Is it possible in Dorico? In musescore there is settings for this.
Yes, it’s a rather weird thing, it looks kind of ugly, but for me it could be useful.
Say, as an organist I’d like to play a long Bach piece without page turns. It would be just for me, so I don’t care about aesthetic very much as long as it’s legible. In such a case every bit of space might help
In my practice I sometimes use scissors to make sheets narrower - I cut off the clefs and key signatures on the left and then also the right margins
Yes, thanks for the suggestion, I see now what you’ve meant.
I have an organ score and this works: Explicit Clef->right click on it → Clef → concert pitch → invisible clef.
But it makes a bass clef treble.
transposed pitch → invisible clef doesn’t do anything: bwv 538 imported.7z (567 KB)
Choose some instruments that hide the key signature automatically (e.g horn in F no key) to make the number of staves you want. If you create a concert pitch score, you won’t have to bother about transpositions.
Since I began using dorico I’ve found another case in which settings for hiding clefs and key signature at the beginning of staves could be useful:
reading from a smartphone screen
Dorico flexible layout system is great and you can already easily make a “smartphone ready” pdf in addition to the normal A4/letter one. (just set height:width with the same ratio as your phone screen, zero/almost zero margins, and maybe some frame breaks)
However, key signatures and clefs at the beginning of staves take a lot of valuable space and when dealing with just a piano score, for example, you basically don’t need them. (you need them only when a clef/key signature changes)
Please consider implementing settings for this. Yes, on the face it, it all might seem a little bit silly. But for me it would be very useful.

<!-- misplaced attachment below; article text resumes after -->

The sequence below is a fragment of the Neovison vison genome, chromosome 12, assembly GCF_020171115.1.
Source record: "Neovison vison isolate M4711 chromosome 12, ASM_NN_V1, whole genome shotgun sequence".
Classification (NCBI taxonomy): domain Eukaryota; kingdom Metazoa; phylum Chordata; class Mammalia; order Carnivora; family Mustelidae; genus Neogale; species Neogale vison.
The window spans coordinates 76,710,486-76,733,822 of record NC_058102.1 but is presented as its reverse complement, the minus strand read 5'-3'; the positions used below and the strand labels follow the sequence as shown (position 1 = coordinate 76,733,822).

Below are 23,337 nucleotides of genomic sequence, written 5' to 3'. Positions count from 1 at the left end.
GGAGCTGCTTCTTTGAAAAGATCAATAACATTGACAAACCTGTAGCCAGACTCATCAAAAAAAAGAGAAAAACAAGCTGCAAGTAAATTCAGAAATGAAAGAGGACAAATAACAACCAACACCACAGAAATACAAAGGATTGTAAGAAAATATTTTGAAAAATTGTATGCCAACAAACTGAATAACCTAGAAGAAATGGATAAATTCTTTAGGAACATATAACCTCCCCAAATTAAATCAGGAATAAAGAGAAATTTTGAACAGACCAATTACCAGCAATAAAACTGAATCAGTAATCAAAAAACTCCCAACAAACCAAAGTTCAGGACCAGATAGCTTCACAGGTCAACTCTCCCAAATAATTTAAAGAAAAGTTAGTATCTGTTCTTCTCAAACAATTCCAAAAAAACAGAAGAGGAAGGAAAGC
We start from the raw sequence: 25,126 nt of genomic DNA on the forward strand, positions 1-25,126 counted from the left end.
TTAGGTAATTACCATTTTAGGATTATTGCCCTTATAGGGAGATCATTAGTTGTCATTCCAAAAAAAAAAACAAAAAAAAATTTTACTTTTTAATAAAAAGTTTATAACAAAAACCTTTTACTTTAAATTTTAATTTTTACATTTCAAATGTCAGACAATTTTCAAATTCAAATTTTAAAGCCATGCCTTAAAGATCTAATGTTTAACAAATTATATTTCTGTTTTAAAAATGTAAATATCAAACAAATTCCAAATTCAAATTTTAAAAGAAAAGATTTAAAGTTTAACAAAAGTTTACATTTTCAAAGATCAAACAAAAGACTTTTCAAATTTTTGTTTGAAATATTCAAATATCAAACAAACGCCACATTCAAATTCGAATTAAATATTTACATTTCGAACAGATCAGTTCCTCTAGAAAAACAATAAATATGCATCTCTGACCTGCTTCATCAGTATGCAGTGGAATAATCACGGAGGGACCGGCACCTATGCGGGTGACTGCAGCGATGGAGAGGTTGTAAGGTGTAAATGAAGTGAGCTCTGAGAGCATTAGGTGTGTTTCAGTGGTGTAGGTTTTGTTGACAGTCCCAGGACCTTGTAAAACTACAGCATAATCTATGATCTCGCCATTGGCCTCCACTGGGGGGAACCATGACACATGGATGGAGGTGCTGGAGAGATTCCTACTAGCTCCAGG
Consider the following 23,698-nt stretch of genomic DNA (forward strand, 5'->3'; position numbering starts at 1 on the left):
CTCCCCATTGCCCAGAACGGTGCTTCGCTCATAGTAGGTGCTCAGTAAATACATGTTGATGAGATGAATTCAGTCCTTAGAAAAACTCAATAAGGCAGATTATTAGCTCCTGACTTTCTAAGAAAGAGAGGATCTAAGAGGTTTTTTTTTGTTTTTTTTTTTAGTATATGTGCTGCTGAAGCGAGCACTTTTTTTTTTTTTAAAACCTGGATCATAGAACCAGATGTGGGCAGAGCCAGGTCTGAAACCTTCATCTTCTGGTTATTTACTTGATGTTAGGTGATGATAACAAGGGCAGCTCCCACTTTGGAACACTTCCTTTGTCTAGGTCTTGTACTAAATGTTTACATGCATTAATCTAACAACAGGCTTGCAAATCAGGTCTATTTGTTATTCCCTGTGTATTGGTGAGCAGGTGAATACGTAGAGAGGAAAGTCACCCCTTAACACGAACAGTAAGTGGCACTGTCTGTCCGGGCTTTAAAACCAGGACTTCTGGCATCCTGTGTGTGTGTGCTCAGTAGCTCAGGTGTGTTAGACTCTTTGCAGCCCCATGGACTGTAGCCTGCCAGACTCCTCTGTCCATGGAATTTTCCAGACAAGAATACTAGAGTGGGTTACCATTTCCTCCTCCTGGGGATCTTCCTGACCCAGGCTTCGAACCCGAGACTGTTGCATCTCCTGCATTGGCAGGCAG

I’m adding my question here, since it seems to be related.
I want to hide the key signature and alterations from a single staff. Odd, but it is what Ludwig van does in the Timpani part of his Eroica. The part is in Eb, with only the Eb and Bb Timpani on stage.
Up to now, I’ve created an independent key signature for the Timpani (via Shift-K, Eb, and then Alt-Return). But I don’t know how to hide the key signature. Setting Opacity to zero doesn’t work.
I don’t think there’s a better solution than using the No Key Timp player.
What you can do, though, is select the first note on the timp staff, Select More a few times, then flick the Accidental switch once. It’ll probably default to “Hide”, but if it doesn’t, the relevant dropdown is just to the right.
I’m not sure what you’re after:
In some early editions of Eroica, the key signature is on the first line of the part, and then not thereafter, and the notes are the sounding pitches as if the key signature was still present (so E and B, to be understood as Eflat and Bflat).
Or there’s the first edition of the score (as found on IMSLP) which uses the old tradition, commonly seen, of writing with a void key signature (no sharps or flats) and pitches always as C and G, which in the case of Eroica, are sounding Eflat and Bflat.
The former is trickier, but there is a time-consuming manual solution. The latter is straightforward, as it acts as a normal transposing instrument.
Hang on a minute: the first edition score uses a very non-standard four-line staff at the beginning, collapsing to a three-line stave without clef after page 1. I think to save some space in a tightly engraved score. But in any case, Don’t Do That!
That’s what I did. Still, I can’t hide the key signature from that independent staff.
Since there are only two pitches in the Timpani part, this may be the quickest solution! And it works! Thank you for the hint!
I’m working with the Litolff/Dover (1880) edition, that seems to do something in the middle: no key signature, no alterations, but the nearest notes to the actual pitch. This, to prove that there are thousand ways to make things confused!
Thank you for this information! I’m curious to see if there was a practical reason for this.